The first-ever projection mapping on the facade of the White House took place at Halloween, during Trick or Treat festivities for nearly 5,000 military families and local schoolchildren.
The event began after school and continued until early evening. President Obama and First Lady Michelle Obama distributed treats as 85 costumed acrobats and entertainers transform the South Lawn into a magical Enchanted Forest. As darkness fell, the White House was illuminated with coloured lights and gobos, and a 4.5-minute video loop was mapped onto the iconic columns and balcony of the iconic residence's South Portico.
Created by alumni of University of North Carolina School of the Arts (UNCSA), the video loop played until 23:00 and was visible to passers-by: Frankenstein-style electricity crawled up and down the portico’s columns; sparks made the columns appear to sway. A gigantic full moon rose and set; ghosts darted back and forth and huge black cats stalked the White House. Tumbling jack-o-lanterns piled up between the pillars. Skeletal bare trees were outlined against a purple landscape where bats flew and spooky eyes glowed. Even presidential dogs Bo and Sunny made an appearance before the orange, white and blue star-spangled ending.
Production company supported UNCSA in staging the event. WorldStage project manager TJ Donoghue, fellow UNCSA alumnus and senior technology specialist Michael Kohler and senior projectionist Dennis Alfonso travelled to Washington on two days before the event to join the UNCSA faculty and students in setting up the equipment. WorldStage provided a pair of d3 Technologies 4x4pro media servers with VFC card option for the five-output show. d3 Technologies sent specialist Zak Haywood to man the media server. Nationwide supplied five Christie HD20K-J series projectors, which were mounted on scaffolding on the South Lawn.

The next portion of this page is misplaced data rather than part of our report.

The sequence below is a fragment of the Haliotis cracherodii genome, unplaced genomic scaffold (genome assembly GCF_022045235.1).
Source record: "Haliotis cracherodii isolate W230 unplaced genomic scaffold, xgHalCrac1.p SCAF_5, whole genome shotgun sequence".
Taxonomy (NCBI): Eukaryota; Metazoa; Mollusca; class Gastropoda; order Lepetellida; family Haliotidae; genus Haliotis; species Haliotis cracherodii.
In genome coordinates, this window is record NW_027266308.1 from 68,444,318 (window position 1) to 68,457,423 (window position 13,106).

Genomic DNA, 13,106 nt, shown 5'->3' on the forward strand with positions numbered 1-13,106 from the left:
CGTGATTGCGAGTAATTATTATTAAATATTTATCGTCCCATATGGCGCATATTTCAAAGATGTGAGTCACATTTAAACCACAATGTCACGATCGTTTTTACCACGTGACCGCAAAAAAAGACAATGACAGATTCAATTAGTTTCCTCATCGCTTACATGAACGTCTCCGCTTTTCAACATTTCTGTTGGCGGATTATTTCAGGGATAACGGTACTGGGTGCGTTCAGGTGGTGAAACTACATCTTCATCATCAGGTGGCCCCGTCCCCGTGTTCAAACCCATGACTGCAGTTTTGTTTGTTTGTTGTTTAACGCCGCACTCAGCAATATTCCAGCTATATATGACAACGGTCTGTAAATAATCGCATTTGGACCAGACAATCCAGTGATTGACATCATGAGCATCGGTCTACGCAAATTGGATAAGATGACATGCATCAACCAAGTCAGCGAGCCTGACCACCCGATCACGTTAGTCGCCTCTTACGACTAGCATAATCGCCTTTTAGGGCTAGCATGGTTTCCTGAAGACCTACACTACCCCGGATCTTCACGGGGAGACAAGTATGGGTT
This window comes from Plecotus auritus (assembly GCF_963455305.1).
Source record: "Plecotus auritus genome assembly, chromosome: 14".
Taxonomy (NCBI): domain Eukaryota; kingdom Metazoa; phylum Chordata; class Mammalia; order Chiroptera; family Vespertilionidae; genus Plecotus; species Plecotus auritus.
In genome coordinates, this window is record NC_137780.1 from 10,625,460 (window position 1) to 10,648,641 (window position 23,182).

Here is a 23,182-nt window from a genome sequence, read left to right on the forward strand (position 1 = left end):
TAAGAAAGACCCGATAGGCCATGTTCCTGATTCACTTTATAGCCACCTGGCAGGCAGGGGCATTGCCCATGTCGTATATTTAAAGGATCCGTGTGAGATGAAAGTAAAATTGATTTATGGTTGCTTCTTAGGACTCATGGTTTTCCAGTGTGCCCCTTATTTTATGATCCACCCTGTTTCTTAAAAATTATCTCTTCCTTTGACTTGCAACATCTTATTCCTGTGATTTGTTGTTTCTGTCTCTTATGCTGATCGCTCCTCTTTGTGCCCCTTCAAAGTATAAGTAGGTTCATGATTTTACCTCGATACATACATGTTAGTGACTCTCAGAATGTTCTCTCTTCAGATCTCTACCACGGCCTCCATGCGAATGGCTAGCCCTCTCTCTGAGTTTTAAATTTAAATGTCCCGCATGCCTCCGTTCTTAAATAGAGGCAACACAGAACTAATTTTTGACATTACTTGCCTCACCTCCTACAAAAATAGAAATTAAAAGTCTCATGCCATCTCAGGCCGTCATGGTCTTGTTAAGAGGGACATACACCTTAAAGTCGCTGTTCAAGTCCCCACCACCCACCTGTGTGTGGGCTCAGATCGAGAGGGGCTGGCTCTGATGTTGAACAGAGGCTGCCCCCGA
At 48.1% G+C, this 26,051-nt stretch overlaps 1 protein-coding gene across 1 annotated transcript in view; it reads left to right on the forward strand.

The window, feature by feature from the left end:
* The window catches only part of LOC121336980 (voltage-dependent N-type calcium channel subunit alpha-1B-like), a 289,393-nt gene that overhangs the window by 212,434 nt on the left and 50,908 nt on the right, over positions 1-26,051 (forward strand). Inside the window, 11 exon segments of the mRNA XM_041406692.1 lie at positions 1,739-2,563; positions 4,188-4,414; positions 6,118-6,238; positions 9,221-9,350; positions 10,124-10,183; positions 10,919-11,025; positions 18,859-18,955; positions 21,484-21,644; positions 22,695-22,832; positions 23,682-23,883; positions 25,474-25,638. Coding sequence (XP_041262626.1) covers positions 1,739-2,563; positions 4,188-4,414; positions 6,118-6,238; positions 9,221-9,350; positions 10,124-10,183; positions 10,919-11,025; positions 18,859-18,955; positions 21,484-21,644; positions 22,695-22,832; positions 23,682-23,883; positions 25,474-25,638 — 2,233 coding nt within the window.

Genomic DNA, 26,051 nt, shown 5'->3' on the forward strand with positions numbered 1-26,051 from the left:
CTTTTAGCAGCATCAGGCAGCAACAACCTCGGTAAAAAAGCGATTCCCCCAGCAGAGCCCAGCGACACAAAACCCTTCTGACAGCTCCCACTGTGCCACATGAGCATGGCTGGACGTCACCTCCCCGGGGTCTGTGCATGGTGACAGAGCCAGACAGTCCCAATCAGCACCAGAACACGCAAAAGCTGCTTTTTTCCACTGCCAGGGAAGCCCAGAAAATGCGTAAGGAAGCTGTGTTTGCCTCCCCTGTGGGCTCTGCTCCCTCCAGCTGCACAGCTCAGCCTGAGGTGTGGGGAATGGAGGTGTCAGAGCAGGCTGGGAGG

“We do a good bit of work with UNCSA,” said Donoghue. “Norman Coates [director of lighting design at the School of Design and Production and the founder of the Winston-Salem Light Project] called me and told me about this opportunity with the White House, so of course we jumped at the chance to be involved. It was great to work on this groundbreaking project with the UNCSA team of faculty, students, and alumni, and with event producers Jonathan Deull and Philip Solomon of Way2Much Entertainment.”